Mangosteen, a tropical fruit native to Thailand, contains a thick purple skin and inner segments of juicy flesh. A nutrient-dense food, mangosteen provides vital vitamins and minerals that may be beneficial during pregnancy. Avoid using medicines made from the rind of mangosteen, however, as no studies have been conducted on the safety of powdered mangosteen rind, which is often used for diarrhea relief in pregnant women. Pregnant women should consult a physician before including mangosteen in their diets.
One cup of mangosteen fruit contains 61 micrograms of folate; it is recommended that women include 400 micrograms of folate in their diets each day during pregnancy and while trying to conceive. This vitamin may play a role in preventing certain birth defects; the U.S. Centers for Disease Control and Prevention notes that folate may decrease the risk of spinal and brain birth defects by 50 to 70 percent. Folate may also increase the risk of having a child with other defects, including cleft lip and palate and certain heart defects.
Mangosteen fruit is a good source of the mineral manganese — 1 cup of this fruit provides 0.2 milligrams. When pregnant, the body requires 2 milligrams of manganese per day, which the growing fetus needs to help form the skeletal system and cartilage. The manganese in mangosteen has antioxidant properties that help protect both the mother and the fetus from cellular damage.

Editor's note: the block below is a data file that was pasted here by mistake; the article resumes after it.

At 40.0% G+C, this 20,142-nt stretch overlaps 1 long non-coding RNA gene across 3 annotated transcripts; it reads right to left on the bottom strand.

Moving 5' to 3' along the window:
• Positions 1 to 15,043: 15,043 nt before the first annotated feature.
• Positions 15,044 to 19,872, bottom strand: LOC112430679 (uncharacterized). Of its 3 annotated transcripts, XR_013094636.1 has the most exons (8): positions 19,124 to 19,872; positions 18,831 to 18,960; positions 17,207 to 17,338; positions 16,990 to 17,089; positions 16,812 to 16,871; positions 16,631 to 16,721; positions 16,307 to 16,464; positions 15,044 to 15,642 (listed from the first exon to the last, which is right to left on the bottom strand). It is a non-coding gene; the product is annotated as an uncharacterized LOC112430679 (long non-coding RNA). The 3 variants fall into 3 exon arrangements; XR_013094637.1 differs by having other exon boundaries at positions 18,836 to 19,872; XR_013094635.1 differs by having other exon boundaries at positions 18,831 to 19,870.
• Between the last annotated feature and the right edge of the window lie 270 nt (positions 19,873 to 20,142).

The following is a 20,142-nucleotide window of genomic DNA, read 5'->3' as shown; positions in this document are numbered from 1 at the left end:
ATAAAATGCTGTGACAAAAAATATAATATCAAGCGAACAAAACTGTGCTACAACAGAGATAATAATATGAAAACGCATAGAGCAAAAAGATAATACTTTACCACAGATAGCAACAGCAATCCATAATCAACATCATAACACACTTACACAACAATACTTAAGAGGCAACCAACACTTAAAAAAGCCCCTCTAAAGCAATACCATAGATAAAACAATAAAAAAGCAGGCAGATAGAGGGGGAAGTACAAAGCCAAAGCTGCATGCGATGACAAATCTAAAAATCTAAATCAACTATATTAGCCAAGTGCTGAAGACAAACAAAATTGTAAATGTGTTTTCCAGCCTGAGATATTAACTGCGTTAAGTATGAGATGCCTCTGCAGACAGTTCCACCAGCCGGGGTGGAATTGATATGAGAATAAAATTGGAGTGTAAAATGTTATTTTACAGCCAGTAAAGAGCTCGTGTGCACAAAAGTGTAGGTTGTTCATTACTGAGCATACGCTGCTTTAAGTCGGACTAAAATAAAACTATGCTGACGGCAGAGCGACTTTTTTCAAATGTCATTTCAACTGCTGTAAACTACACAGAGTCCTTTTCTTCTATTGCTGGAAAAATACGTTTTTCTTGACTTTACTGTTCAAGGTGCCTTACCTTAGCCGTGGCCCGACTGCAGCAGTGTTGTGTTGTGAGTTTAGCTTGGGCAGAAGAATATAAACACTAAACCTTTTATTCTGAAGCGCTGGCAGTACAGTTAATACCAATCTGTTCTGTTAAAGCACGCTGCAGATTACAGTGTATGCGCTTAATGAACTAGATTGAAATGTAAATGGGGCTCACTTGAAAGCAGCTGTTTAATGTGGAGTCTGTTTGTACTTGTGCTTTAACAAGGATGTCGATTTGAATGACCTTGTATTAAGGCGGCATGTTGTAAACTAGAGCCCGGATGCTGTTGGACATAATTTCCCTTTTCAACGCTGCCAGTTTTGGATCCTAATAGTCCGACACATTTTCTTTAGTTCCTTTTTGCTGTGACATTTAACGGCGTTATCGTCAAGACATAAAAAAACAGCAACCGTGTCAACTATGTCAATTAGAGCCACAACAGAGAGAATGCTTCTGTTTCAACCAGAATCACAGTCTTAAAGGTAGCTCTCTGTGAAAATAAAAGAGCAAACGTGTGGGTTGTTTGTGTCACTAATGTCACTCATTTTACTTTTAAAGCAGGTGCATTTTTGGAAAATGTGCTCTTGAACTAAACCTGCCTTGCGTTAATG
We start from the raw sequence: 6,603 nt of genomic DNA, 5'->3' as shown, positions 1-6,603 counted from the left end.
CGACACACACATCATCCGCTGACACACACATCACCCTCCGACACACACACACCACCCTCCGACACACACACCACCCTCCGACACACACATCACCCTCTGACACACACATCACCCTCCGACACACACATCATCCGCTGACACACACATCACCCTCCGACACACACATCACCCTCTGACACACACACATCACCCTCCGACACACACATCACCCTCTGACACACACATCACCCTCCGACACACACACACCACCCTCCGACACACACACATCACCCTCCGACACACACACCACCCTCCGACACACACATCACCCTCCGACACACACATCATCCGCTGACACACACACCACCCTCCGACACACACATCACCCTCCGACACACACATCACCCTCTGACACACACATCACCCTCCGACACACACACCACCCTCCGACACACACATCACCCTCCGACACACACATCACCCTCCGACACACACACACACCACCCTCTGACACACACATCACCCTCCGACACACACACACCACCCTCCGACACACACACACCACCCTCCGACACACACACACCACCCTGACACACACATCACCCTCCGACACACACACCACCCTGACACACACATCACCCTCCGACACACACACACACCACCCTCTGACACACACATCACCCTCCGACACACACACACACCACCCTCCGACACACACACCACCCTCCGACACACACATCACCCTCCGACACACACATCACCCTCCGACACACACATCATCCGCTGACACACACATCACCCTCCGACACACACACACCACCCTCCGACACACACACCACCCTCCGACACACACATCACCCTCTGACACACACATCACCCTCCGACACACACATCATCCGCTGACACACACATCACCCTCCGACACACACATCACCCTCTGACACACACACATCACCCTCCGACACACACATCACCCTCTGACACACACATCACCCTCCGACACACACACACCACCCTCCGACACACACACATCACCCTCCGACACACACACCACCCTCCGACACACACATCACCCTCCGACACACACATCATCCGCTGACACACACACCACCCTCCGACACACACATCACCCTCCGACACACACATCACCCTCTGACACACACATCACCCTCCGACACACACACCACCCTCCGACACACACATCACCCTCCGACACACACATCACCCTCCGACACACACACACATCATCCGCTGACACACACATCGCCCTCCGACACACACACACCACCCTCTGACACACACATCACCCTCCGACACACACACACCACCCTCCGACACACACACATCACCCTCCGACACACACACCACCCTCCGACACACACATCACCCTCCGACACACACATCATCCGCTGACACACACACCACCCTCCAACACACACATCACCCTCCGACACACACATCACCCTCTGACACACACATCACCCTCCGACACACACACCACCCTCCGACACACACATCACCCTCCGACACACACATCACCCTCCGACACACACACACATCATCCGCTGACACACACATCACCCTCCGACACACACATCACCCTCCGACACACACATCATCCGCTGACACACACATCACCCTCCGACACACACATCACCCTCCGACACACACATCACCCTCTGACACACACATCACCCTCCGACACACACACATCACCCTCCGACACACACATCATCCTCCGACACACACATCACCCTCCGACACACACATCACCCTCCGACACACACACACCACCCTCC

Both a pregnant woman and her fetus need vitamin C, and mangosteen provides it. One cup of mangosteen contains 5.7 milligrams, a small portion of the 85 milligrams of vitamin C a pregnant woman requires each day during pregnancy. Vitamin C keeps the immune system healthy, lowering the risk of contracting infections that may damage the fetus. This vitamin also promotes the production of collagen, the compound that makes the skin elastic, an important factor when skin stretches to accommodate a growing baby.
The American Pregnancy Association indicates that over half of all pregnant women experience constipation during their pregnancies. Eating mangosteen may help alleviate this uncomfortable condition due to its fiber content — 1 cup of mangosteen fruit has 3.5 grams of fiber. Women require 25 grams of fiber per day to ward off constipation.
In addition to fiber’s effectiveness for avoiding constipation, it may also reduce the risk of pregnancy complications such preeclampsia, a condition marked by high blood pressure that occurs due to diet, genetics and blood vessel problems.